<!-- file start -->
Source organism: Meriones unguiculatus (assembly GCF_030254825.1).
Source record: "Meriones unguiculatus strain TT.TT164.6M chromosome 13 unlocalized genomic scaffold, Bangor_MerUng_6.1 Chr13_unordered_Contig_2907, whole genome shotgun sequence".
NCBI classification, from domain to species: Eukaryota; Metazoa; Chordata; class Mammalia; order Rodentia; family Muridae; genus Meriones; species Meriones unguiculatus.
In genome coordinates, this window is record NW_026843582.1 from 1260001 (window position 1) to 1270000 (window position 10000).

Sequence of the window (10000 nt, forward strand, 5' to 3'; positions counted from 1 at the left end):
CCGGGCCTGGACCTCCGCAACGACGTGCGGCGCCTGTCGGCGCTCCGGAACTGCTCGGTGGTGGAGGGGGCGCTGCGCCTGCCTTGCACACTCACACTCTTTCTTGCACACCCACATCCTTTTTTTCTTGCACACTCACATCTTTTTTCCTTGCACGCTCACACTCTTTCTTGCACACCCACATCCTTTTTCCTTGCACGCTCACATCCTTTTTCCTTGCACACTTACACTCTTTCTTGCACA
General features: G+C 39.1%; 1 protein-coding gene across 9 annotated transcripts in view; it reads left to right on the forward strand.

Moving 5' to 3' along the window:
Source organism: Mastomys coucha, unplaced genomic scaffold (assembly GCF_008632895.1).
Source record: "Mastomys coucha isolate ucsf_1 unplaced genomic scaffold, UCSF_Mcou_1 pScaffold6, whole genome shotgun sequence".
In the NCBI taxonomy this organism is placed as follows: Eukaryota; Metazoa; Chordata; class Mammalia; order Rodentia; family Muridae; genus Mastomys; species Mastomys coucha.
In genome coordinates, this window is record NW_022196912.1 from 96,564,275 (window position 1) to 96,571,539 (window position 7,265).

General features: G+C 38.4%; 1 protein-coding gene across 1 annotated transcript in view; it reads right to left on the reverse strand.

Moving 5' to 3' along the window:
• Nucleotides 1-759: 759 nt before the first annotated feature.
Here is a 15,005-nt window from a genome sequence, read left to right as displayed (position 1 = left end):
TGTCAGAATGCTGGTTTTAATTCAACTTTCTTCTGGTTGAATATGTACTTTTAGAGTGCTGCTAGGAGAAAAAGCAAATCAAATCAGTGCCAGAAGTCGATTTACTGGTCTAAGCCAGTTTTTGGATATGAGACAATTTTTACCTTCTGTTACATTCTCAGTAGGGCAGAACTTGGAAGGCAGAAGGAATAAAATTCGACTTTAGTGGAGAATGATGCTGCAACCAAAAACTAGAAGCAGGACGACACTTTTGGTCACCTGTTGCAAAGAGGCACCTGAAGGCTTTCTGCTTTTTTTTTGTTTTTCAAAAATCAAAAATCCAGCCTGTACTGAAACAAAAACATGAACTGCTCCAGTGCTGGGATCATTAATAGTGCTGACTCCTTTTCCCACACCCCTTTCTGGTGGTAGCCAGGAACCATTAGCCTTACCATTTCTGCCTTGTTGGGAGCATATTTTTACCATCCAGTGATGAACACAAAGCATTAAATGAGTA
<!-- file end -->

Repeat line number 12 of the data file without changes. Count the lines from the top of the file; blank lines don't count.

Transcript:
In genome coordinates, this window is record NW_022196912.1 from 96,564,275 (window position 1) to 96,571,539 (window position 7,265).